Transmission media is a great combination of quality, substance, and delivery, but not all medium needs to occur physically in order to function like a network. One of the many useful applications of such a network would be the transmission through radio waves. Wireless media works on the electromagnetic spectrum, and is expressed in cycles per second called hertz (Hz) just as the physical aspect of medium does. A radio transmits at variable cycles between 10Khz and 1Ghz, and is broken into bands. These bands are known as amplitude modulation (AM), frequency modulation (FM), and very high frequency (VHF). AM represents some of the first successfully produced quality audio over telephone lines, but could also be transmitted over a radio carrier wave. This carrier wave is a waveform that is modified with an input signal for the purpose of conveying information. FM does merely the same as AM but vary in its instantaneous frequency.

The next and almost always used transmission media of our generation is the microwave medium. The oldest microwave transmission is the terrestrial microwave system, and this system transmits tightly focused beams of radio signals from one ground-base microwave antenna to another (Miller). Applications such as wireless telecommunications utilize this radio broadcasting service from multiple towers, interconnected, to strengthen the signal and extend the range of service. The down side to utilizing a terrestrial metropolitan telecommunication system such as this, is that it requires a direct line of sight connection in order to fulfill the transmission. Terrestrial microwave systems operate in the low-gigahertz range, typically at 4-6 GHz and 21-23 GHz, and costs are highly variable depending on requirements. Long-distance microwave systems can be quite expensive but might be less costly than alternatives. When line-of-sight transmission is possible, a microwave link is a one-time expense that can offer greater bandwidth than a leased circuit.

Another microwave satellite medium that has been in effect, and is still in effect, is satellite transmission. Very similar to terrestrial systems, although the signal travels from earth ground to a satellite in orbit, and back to earth ground. This utilizes the same line of sight transmission, but covers further distances. Because satellite medium travels far distances, it subcategorized in distance between uplink, which is time required in sending data to satellite, and downlink, which is time required to receiving data from the satellite. The combination to and from the satellite is summed up as propagation dely. An orbital satellite can reach distances up to 22,300 miles above earth ground and as low as 100 miles above earth ground.

There are four ranges of satellite transmission; low earth orbit (LEO), middle earth orbit (MEO), geosynchronous earth orbit (GEO), and highly elliptical earth orbit (HEO). LEO is the closest with a range of 100 miles to 1000 miles, and must travel very quickly to resist the pull of gravity at approximately 17,000 miles per hour. There are about 300 LEO satellites orbiting space. A MEO satellite is approximately 6,000 to 12,000 miles above the earth in an elliptical orbit around the poles of the earth, and because they are polar orbit they can cover more area with fewer satellites. A GEO is 22,240 miles above the earth. It is craft inserted into orbit over the equator, traveling at approximately 6,880 miles per hour following the earth’s rotation. Typical GEO uses are Television satellites, Long Distance Communications satellites, Internet, and Global Positioning Systems (GPS). HEO satellites are elliptical and cover the Polar Regions where the geostationary satellites cannot reach (Miller). Cellular telephones and imagery mapping all occur at these transmission mediums.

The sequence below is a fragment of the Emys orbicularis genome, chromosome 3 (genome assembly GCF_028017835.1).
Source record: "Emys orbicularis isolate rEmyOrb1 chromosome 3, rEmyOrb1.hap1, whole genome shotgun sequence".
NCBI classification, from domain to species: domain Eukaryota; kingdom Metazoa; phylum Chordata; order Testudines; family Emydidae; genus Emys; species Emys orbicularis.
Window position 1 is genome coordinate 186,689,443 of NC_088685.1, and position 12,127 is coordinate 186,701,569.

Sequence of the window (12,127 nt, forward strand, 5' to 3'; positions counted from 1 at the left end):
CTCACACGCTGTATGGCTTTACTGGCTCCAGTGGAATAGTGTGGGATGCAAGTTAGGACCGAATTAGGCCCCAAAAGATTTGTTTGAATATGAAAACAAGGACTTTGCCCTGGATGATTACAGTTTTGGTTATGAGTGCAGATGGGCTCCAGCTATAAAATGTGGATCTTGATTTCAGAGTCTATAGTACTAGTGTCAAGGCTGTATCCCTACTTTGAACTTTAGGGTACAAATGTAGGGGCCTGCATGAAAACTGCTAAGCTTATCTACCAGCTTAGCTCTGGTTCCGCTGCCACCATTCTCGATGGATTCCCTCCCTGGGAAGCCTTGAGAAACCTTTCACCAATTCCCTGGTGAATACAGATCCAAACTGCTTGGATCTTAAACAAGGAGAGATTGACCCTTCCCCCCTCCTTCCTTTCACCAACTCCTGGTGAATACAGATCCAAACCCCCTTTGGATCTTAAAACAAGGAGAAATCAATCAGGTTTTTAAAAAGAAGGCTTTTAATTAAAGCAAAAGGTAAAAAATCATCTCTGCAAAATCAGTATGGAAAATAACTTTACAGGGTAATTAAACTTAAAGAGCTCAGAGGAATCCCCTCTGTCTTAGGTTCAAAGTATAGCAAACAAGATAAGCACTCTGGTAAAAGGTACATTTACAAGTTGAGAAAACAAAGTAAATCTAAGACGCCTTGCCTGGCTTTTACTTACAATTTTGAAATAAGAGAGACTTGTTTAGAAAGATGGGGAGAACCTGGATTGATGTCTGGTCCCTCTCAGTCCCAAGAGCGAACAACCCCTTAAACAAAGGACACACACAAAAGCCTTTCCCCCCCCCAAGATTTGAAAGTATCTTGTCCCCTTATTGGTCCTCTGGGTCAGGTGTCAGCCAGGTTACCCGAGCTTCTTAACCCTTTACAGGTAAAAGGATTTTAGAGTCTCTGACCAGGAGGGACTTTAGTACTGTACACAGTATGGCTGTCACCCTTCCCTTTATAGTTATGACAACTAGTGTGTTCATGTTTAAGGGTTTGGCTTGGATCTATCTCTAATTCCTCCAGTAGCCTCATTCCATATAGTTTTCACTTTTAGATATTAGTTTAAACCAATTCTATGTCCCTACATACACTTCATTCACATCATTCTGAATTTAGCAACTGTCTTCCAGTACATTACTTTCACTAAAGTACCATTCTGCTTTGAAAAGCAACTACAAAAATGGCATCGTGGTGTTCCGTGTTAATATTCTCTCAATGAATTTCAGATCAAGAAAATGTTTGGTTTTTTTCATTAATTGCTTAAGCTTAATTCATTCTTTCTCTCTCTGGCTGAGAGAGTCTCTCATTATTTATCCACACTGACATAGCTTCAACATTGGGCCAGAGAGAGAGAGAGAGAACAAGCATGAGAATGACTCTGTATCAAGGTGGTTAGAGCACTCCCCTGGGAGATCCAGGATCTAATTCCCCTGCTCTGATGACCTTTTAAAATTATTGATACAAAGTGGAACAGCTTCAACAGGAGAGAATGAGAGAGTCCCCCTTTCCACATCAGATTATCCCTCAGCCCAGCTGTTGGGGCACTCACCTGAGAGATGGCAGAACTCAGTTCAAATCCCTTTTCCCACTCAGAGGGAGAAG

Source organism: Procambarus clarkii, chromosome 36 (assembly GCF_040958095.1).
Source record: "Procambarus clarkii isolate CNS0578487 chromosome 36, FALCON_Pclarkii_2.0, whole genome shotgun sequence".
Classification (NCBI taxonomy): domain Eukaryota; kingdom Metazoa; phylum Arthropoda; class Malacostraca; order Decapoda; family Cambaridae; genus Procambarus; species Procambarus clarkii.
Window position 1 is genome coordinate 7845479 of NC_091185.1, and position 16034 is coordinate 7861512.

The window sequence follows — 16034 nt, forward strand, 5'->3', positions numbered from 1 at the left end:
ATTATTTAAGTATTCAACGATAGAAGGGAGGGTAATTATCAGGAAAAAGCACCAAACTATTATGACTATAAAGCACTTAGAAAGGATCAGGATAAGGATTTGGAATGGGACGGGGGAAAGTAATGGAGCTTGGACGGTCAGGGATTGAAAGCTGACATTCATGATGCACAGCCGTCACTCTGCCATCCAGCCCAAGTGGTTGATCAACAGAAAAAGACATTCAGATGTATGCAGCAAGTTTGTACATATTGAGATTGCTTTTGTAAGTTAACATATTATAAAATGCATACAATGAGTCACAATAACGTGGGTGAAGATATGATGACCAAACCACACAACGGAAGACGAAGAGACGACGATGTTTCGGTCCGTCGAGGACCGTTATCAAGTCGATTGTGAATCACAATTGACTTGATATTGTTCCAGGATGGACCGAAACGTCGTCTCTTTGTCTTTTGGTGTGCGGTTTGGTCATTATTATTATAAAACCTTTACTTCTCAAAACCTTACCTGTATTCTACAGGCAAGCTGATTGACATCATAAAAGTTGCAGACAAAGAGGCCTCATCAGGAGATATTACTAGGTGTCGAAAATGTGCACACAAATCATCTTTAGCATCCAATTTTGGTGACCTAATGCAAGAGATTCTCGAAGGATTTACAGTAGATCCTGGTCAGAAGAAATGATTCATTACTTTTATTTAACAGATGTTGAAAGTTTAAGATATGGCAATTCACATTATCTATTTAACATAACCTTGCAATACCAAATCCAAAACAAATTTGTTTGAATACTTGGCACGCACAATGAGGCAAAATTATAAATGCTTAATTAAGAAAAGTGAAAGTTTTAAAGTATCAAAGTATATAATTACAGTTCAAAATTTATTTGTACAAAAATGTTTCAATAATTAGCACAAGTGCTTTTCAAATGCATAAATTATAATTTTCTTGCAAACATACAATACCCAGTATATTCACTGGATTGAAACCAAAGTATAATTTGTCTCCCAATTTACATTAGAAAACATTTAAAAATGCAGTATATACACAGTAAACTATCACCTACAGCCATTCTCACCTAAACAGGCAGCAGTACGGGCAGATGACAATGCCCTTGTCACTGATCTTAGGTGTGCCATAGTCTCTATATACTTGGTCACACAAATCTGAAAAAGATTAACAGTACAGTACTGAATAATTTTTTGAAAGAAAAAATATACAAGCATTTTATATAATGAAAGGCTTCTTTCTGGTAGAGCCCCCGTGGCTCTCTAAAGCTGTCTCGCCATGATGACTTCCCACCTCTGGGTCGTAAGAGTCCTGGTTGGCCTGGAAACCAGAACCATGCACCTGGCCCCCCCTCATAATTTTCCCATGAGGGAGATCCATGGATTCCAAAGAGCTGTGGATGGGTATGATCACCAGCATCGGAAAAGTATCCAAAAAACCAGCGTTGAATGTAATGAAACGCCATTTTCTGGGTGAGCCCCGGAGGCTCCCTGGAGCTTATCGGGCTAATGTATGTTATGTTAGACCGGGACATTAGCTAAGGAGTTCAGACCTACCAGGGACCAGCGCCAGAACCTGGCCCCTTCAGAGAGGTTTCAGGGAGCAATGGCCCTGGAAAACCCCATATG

The evolution of transmission media, on both the voice and data communications end, has enabled us to understand the historical value of current and future networking transmission lines. We began the revolutionary era with only a single wire entity, and utilized our most current resources. This illustrated media across a non bearing path, and has made the transformation of transmission an appreciated outcome. The importance in networking technology has been known throughout history, but without efficient communications our use of networks would be far from productive. From the beginning with a hand-to-hand acknowledgment of appreciation, to a mass of communication networks, circumventing the globe. We have learned and innovatively adapted from our experiences, and would never have recognized the importance of transmission media without the importance of its usefulness.


Barnett, D., Groth, D., & McBee, J. (2004). Cabling the complete guide to network wiring (3rd ed.). San Francisco: SYBEX.

Burd, S. D., & Leigh, W. E. (20052006). Systems architecture (5th ed.). Boston, Mass.: Thompson/Course Technology.

Meyers, M. (2004). Network+ certification exam guide (3rd ed.). Emeryville, CA: McGraw-Hill/Osborne.

Miller, R. J., & Askmo, P. J. (2004). Network+ certification: exam N10-002. Upper Saddle River, N.J.: Pearson/Prentice Hall.

Mueller, S. (2006). Upgrading and repairing PCs (17th ed.). Indianapolis, Ind.: Que ;.

Noll, A. M. (2007). The evolution of media . Lanham: Rowman & Littlefield Publishers.

Wheeler, T. (2006, November 20). How the Telegraph Helped Lincoln Win the Civil War. History News Network. Retrieved February 14, 2011, from

White, C. M. (2011). Data communications and computer networks: a business user’s approach (6th ed.). Boston, MA: Course Technology.